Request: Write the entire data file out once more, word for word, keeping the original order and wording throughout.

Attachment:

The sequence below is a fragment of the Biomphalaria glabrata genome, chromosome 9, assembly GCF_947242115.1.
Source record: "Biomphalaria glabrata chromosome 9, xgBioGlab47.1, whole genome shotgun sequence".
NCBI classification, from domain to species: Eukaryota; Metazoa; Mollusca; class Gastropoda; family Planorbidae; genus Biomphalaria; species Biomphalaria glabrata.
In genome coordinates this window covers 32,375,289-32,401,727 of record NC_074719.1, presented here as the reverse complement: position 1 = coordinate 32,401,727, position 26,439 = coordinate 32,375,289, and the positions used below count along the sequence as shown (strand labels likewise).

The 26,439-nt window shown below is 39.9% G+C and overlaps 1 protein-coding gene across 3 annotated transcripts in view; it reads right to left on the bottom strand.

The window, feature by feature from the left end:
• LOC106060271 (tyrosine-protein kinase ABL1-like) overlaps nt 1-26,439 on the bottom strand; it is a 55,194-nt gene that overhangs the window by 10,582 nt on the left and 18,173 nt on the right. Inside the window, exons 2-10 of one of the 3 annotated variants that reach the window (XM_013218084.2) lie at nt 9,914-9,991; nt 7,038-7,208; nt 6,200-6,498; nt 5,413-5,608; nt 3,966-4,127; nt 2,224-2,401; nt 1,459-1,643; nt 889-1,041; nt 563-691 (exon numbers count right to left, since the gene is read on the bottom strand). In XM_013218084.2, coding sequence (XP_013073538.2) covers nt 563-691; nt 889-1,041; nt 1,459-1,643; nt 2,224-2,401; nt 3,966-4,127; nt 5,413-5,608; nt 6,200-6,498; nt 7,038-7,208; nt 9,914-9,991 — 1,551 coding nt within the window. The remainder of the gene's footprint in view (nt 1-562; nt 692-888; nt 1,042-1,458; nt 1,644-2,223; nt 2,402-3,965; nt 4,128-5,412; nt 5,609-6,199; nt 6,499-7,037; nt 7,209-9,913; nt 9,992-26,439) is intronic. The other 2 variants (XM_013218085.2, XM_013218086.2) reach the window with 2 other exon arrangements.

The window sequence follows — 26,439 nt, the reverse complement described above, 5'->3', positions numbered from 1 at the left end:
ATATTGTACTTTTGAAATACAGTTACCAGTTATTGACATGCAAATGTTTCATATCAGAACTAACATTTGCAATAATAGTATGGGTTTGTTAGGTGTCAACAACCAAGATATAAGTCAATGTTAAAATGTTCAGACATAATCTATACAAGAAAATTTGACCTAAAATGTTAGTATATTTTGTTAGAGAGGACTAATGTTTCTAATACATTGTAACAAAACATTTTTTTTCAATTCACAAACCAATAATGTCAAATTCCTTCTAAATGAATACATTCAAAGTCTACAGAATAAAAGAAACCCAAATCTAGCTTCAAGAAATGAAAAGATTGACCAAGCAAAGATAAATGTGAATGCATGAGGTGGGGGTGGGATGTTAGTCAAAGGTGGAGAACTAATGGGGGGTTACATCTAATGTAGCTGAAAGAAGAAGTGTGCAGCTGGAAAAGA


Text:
The sequence below is a fragment of the Biomphalaria glabrata genome, chromosome 9, assembly GCF_947242115.1.
Source record: "Biomphalaria glabrata chromosome 9, xgBioGlab47.1, whole genome shotgun sequence".
NCBI classification, from domain to species: Eukaryota; Metazoa; Mollusca; class Gastropoda; family Planorbidae; genus Biomphalaria; species Biomphalaria glabrata.
In genome coordinates this window covers 32,375,289-32,401,727 of record NC_074719.1, presented here as the reverse complement: position 1 = coordinate 32,401,727, position 26,439 = coordinate 32,375,289, and the positions used below count along the sequence as shown (strand labels likewise).

The 26,439-nt window shown below is 39.9% G+C and overlaps 1 protein-coding gene across 3 annotated transcripts in view; it reads right to left on the bottom strand.

The window, feature by feature from the left end:
• LOC106060271 (tyrosine-protein kinase ABL1-like) overlaps nt 1-26,439 on the bottom strand; it is a 55,194-nt gene that overhangs the window by 10,582 nt on the left and 18,173 nt on the right. Inside the window, exons 2-10 of one of the 3 annotated variants that reach the window (XM_013218084.2) lie at nt 9,914-9,991; nt 7,038-7,208; nt 6,200-6,498; nt 5,413-5,608; nt 3,966-4,127; nt 2,224-2,401; nt 1,459-1,643; nt 889-1,041; nt 563-691 (exon numbers count right to left, since the gene is read on the bottom strand). In XM_013218084.2, coding sequence (XP_013073538.2) covers nt 563-691; nt 889-1,041; nt 1,459-1,643; nt 2,224-2,401; nt 3,966-4,127; nt 5,413-5,608; nt 6,200-6,498; nt 7,038-7,208; nt 9,914-9,991 — 1,551 coding nt within the window. The remainder of the gene's footprint in view (nt 1-562; nt 692-888; nt 1,042-1,458; nt 1,644-2,223; nt 2,402-3,965; nt 4,128-5,412; nt 5,609-6,199; nt 6,499-7,037; nt 7,209-9,913; nt 9,992-26,439) is intronic. The other 2 variants (XM_013218085.2, XM_013218086.2) reach the window with 2 other exon arrangements.

The window sequence follows — 26,439 nt, the reverse complement described above, 5'->3', positions numbered from 1 at the left end:
ATATTGTACTTTTGAAATACAGTTACCAGTTATTGACATGCAAATGTTTCATATCAGAACTAACATTTGCAATAATAGTATGGGTTTGTTAGGTGTCAACAACCAAGATATAAGTCAATGTTAAAATGTTCAGACATAATCTATACAAGAAAATTTGACCTAAAATGTTAGTATATTTTGTTAGAGAGGACTAATGTTTCTAATACATTGTAACAAAACATTTTTTTTCAATTCACAAACCAATAATGTCAAATTCCTTCTAAATGAATACATTCAAAGTCTACAGAATAAAAGAAACCCAAATCTAGCTTCAAGAAATGAAAAGATTGACCAAGCAAAGATAAATGTGAATGCATGAGGTGGGGGTGGGATGTTAGTCAAAGGTGGAGAACTAATGGGGGGTTACATCTAATGTAGCTGAAAGAAGAAGTGTGCAGCTGGAAAAGA